However, on Monday, we also learned that Vigneault recommended using the Emergencies Act after hearing from government and Justice Department lawyers.

Indeed, Vigneault, the head of CSIS, joined other senior bureaucrats in rewriting the Emergencies Act to justify its use after the fact. While the Emergencies Act specifically states that a public order emergency must be a threat to national security as defined by Sec. 2 of the CSIS Act, Vigneault called it obsolete.

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“This provision was enacted almost 40 years ago and there is a need for a mature public discourse around the reform of national security legislation,” Vigneault said in a statement released to the inquiry previously and filed on Monday.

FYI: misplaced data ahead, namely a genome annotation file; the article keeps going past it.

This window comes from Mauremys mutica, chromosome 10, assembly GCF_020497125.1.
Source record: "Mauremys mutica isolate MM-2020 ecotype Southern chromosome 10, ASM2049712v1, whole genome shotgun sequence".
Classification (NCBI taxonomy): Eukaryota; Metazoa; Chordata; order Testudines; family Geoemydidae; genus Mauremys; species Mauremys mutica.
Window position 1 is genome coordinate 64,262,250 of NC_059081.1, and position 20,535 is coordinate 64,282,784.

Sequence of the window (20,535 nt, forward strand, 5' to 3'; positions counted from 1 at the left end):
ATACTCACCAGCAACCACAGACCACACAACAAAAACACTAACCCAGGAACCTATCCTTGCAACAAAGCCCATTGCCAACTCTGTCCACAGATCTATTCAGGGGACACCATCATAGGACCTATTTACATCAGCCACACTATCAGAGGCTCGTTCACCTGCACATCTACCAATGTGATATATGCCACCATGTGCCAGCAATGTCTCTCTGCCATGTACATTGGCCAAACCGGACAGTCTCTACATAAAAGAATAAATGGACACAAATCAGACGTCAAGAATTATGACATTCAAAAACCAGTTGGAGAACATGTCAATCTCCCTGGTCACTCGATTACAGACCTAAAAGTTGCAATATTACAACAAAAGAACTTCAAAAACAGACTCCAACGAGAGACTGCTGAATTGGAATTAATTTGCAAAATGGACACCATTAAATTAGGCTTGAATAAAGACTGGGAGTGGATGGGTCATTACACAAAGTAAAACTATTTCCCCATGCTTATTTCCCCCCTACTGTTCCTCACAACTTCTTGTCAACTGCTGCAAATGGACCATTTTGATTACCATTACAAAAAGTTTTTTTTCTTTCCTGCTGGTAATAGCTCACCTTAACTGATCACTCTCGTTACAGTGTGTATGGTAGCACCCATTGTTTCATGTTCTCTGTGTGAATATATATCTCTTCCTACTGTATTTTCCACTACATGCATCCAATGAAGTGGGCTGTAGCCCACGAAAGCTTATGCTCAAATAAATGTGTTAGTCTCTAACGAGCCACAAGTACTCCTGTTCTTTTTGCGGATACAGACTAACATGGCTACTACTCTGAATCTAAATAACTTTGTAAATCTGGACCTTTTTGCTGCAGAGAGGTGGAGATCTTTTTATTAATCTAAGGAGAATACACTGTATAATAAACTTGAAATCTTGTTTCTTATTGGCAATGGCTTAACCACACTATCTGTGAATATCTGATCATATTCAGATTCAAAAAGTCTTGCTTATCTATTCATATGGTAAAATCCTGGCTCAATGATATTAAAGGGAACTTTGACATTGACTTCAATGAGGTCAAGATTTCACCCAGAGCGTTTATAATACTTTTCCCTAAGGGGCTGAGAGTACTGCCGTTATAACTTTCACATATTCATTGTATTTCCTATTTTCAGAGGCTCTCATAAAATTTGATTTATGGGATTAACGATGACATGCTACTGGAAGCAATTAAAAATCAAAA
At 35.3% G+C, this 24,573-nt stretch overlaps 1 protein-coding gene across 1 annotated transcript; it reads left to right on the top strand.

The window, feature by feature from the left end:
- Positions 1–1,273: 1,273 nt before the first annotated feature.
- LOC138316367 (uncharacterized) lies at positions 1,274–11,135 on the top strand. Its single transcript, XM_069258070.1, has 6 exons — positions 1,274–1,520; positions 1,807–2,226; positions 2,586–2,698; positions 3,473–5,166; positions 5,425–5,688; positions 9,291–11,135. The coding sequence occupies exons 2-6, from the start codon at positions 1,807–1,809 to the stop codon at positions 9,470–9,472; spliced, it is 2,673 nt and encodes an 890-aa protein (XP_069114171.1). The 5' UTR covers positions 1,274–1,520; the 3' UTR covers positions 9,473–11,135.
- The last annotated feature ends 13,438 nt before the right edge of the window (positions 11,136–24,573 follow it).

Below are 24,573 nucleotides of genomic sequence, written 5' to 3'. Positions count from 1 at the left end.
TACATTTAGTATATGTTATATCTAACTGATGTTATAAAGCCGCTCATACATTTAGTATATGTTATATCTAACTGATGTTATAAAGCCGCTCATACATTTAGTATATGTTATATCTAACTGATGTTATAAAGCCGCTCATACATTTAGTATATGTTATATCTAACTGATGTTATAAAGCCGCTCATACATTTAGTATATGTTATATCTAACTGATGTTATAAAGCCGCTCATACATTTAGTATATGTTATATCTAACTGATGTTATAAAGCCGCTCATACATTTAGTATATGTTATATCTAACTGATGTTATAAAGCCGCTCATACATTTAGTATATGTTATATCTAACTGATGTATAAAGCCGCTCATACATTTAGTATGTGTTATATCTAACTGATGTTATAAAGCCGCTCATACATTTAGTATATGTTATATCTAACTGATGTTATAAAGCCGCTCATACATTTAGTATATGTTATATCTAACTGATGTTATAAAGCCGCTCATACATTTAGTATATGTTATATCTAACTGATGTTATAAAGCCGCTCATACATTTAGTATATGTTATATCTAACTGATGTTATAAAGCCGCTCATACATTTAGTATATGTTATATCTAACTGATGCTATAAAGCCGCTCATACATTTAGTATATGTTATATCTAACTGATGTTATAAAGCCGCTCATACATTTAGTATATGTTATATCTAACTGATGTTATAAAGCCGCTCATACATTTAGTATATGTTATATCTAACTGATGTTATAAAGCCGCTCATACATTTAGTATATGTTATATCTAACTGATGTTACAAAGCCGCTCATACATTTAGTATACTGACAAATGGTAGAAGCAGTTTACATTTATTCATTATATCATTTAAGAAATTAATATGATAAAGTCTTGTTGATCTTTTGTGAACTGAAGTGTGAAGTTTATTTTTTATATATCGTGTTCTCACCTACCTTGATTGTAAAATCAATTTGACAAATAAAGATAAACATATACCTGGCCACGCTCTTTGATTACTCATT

What David Vigneault thinks about updating the definition of a national security threat is irrelevant. He’s a bureaucrat, not an elected official, and even elected officials can’t change definitions on a whim.

Vigneault’s testimony, however, shows that he works closely with other senior officials.

It was Rob Stewart, the former Deputy Minister of Public Safety, who began to make this argument that the government was using a different definition of a national security threat, that it had other evidence not tested against the legal threshold.

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Last week, in addition to CSIS’s report that the threshold had not been met to invoke the law, RCMP Commissioner Brenda Lucki testified that the RCMP did not believe the law was necessary. Rather than listen to Canada’s main national security agencies, rather than look at the definitions set out in the act, the government looked elsewhere and invented its own definition.